Remote services help Tayte to talk

29/03/19
Tayte with his two sisters, Kaylee and Spencer

For children with hearing loss, early intervention is crucial to speech development, but for children based in regional and remote communities, access to services can prove a challenge. But for two-year-old cochlear implant recipient, Tayte, access to face-to-face and video sessions in his Alice Springs home has him talking up a storm.

Christina Talbot, Tayte's Speech Pathologist and Hearing Consultant at RIDBC Darwin says that one of the keys to successful early intervention is in providing these vital services to young children and their families in a familiar environment.

Christina provides speech pathology services to adults, children, and their families across the Northern Territory's remote communities. For Tayte's family, that means a combination of weekly sessions via video conferencing and face to face visits two to three times a year, when Christina conducts sessions in the family home.

Diagnosed with a hearing loss at birth, Tayte was initially given hearing aids, but it was quickly identified that he would be eligible for bilateral cochlear implants. Among the many things his family had to consider, the availability of local services was critical.

Tayte's mum, Shannan, says the decision to get cochlear implants was a big one, and her first instinct was to find out all she could, before deciding on the best option for her son. The family did a mountain of research and talked to specialists at RIDBC and Cochlear, as well as another local family who have a daughter with a cochlear implant. "It's a big decision – particularly when they are so small, and it involves surgery," she says.

At fourteen months old, Tayte received cochlear implants. The family had to travel to Darwin for the surgery, a sixteen-hour drive. While this meant being away from their home and support networks, Shannan says they were able to return home much quicker than she expected. "The surgeons were fantastic and were able to return to Alice Springs pretty quickly, it was less full-on than I had anticipated."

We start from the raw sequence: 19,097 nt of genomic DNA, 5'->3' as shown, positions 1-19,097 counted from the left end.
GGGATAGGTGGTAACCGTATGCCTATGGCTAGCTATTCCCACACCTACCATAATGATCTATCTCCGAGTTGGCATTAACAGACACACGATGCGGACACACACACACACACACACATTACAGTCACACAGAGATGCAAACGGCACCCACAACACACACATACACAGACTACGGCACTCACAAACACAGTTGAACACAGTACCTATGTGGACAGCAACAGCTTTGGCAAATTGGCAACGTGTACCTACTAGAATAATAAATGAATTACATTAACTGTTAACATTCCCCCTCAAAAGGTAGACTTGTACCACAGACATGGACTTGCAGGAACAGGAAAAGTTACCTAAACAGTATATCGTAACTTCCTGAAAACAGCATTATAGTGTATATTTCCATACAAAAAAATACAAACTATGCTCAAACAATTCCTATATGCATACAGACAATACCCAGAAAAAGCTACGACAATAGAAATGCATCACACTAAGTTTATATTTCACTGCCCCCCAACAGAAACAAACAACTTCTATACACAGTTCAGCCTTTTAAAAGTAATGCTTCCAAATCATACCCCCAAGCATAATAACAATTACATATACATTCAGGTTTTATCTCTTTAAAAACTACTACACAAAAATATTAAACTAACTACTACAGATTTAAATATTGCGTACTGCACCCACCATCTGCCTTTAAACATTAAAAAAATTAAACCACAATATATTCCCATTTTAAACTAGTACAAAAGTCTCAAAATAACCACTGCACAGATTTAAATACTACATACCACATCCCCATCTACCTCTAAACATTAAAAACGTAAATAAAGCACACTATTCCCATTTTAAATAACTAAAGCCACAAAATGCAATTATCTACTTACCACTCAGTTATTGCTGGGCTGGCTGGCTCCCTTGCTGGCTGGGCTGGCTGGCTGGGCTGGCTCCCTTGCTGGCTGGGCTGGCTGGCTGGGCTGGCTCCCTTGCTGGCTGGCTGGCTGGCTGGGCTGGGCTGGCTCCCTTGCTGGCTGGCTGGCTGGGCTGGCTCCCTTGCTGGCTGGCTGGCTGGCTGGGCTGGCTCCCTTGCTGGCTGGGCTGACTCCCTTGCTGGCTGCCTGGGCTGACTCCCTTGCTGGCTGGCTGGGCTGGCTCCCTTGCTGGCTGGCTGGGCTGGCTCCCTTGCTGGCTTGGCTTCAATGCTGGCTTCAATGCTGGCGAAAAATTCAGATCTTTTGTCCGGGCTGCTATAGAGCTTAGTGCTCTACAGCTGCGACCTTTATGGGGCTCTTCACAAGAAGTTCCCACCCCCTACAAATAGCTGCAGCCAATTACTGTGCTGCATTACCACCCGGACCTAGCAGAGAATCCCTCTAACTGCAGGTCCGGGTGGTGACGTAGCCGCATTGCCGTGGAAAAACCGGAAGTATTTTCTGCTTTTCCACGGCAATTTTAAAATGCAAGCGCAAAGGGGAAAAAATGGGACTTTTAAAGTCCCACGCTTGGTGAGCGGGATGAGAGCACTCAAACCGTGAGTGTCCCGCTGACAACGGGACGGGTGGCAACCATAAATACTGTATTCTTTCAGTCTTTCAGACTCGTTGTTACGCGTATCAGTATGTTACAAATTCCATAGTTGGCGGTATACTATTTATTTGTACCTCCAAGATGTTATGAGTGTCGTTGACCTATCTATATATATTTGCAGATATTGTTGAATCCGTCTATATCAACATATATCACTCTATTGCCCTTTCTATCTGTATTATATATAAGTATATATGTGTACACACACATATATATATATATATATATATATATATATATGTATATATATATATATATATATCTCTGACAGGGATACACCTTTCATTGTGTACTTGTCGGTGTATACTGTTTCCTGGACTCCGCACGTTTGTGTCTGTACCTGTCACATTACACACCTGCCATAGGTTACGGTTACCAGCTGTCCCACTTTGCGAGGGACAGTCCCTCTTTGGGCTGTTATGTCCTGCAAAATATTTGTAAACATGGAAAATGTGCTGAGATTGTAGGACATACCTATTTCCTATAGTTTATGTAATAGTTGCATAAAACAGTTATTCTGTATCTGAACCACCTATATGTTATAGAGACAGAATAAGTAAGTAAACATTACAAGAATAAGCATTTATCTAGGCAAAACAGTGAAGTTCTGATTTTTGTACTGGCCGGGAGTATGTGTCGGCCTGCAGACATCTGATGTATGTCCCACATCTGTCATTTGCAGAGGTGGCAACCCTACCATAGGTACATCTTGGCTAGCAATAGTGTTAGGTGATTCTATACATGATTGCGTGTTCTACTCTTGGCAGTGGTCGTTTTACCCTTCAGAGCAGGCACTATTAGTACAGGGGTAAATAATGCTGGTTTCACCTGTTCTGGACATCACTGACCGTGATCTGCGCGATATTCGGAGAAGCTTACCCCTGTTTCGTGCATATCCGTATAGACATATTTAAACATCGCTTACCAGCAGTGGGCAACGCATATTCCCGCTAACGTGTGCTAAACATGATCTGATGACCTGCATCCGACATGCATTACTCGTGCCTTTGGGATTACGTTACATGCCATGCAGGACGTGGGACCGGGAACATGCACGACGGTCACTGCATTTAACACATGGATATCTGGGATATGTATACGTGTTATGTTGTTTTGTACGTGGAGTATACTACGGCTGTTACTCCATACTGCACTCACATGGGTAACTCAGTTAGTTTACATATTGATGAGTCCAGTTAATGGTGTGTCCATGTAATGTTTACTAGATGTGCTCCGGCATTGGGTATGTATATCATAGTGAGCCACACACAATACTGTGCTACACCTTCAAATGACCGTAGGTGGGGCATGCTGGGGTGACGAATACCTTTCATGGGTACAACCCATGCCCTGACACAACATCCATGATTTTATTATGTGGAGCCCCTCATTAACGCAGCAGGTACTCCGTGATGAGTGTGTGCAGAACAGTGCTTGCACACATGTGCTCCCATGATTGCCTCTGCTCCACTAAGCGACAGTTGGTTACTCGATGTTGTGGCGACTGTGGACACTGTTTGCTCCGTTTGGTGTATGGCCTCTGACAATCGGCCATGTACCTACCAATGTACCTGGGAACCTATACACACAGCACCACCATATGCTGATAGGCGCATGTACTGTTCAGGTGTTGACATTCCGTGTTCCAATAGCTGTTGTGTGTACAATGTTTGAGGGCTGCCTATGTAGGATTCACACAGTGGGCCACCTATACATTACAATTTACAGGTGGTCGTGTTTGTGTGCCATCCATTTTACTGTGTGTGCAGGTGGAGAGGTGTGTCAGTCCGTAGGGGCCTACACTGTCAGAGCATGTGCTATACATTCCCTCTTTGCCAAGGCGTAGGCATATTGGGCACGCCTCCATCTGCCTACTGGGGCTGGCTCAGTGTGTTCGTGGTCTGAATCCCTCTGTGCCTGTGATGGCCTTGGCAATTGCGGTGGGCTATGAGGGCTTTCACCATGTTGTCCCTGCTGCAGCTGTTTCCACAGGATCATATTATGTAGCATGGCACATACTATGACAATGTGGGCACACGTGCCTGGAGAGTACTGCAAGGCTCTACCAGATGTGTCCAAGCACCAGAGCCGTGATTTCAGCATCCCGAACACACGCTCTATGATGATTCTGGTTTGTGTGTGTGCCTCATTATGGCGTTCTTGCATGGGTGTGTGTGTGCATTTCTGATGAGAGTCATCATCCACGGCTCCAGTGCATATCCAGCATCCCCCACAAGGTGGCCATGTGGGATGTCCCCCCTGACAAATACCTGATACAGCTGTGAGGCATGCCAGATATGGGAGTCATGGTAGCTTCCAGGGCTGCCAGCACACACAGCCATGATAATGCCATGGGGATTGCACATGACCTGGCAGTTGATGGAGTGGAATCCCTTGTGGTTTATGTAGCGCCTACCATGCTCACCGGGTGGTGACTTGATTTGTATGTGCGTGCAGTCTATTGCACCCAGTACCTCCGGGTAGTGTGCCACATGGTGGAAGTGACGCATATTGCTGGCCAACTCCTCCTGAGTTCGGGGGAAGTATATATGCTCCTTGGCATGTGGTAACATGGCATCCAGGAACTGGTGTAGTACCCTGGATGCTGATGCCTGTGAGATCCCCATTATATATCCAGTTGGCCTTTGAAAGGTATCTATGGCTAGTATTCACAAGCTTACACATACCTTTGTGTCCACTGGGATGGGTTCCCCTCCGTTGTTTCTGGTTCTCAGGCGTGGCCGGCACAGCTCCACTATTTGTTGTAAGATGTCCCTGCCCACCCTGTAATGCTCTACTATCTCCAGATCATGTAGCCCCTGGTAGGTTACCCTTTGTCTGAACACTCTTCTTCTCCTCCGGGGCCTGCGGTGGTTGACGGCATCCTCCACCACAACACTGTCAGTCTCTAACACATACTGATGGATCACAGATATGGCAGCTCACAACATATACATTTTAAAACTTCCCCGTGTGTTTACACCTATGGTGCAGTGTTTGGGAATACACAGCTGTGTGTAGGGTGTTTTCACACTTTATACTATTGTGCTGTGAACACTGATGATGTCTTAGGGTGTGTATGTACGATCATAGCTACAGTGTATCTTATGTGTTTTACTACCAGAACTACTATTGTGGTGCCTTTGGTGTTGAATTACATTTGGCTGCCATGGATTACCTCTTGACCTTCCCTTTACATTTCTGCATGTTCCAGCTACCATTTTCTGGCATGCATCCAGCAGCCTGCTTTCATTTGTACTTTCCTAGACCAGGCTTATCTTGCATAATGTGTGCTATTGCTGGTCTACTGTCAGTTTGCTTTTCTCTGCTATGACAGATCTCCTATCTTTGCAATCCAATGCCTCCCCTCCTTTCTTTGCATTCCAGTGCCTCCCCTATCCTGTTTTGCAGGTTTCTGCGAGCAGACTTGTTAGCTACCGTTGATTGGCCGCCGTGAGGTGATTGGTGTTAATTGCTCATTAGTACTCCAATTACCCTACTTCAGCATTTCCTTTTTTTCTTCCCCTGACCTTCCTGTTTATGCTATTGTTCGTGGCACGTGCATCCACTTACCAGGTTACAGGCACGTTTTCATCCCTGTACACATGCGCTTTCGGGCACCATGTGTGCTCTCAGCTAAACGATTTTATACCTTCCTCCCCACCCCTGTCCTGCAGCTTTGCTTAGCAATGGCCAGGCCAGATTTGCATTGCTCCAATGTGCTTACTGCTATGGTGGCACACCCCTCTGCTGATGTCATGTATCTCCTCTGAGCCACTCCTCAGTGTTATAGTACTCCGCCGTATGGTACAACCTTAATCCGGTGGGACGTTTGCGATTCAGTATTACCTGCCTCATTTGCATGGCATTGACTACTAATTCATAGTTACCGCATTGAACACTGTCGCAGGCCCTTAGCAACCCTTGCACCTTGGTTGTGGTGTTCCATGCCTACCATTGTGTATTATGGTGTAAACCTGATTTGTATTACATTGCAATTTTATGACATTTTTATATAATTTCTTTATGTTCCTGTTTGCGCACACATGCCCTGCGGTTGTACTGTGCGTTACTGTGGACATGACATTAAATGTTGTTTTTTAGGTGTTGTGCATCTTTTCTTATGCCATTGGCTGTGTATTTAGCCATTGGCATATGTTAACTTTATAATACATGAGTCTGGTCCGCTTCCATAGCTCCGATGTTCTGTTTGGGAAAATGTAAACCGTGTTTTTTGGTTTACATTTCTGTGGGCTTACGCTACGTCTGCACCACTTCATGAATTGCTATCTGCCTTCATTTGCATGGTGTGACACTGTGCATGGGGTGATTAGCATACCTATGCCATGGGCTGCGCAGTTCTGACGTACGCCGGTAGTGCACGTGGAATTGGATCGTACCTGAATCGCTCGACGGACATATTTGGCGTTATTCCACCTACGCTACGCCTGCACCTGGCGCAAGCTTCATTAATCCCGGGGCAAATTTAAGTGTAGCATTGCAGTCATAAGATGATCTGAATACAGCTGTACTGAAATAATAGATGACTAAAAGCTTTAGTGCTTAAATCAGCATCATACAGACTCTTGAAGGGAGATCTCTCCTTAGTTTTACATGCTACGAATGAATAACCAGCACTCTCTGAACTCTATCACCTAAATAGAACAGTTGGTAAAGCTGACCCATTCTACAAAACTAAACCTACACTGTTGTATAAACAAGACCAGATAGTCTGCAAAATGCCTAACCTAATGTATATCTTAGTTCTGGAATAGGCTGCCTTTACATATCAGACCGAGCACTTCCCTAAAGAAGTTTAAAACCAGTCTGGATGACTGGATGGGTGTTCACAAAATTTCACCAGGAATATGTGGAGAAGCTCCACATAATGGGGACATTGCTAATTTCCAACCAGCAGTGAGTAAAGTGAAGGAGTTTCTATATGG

Of Tayte's 'switch on', Shannan says it was a special moment for the family.  "Our whole family was there, and he had access to some sound immediately, he had a great reaction," she recalls.

But the journey doesn’t end there; when a person receives cochlear implants, they require a range of support services to maximise their hearing and ensure they get the best outcomes. Christina says, at Tayte's age, it's all about working with parents to develop activities that can facilitate speech and language development. “We have only one hour a week with Tayte, whereas his parents spend many more hours interacting with him, so it’s critical that we empower them, and often we do this through games and activities that work around normal routine, such as playing, book-reading and even household chores, like cooking and washing."

Shannan says, without access to remote services and in-home visits from Christina, the family would have had to move closer to a major centre to access the right services for Tayte, leaving behind their family, friends and support network.  But, she says, with access to services in their home, Tayte is thriving.

"He's tracking really well, he talks to me just like any other two-year-old. From the beginning, he was a lot more responsive than he was with his hearing aid.  And he has adapted to life with cochlear implants really quickly – he even points to his ear and says 'battery' when it is going flat, so we know it is time to recharge it," she says.

In Australia today, over 12,000 children have a significant hearing loss, one baby is born with a significant hearing loss each day, and three children in every thousand will be diagnosed with a significant loss by the age of ten.

Shannan wants other families in remote and regional Australia to know that there are a host of services they can access. "It can feel overwhelming, particularly when you don't live near a city, but there are services out there that can come to you. For us, RIDBC have been fantastic, providing both the video conferencing through our TV and the face-to-face sessions at our place. For Tayte, it's been life-changing." 

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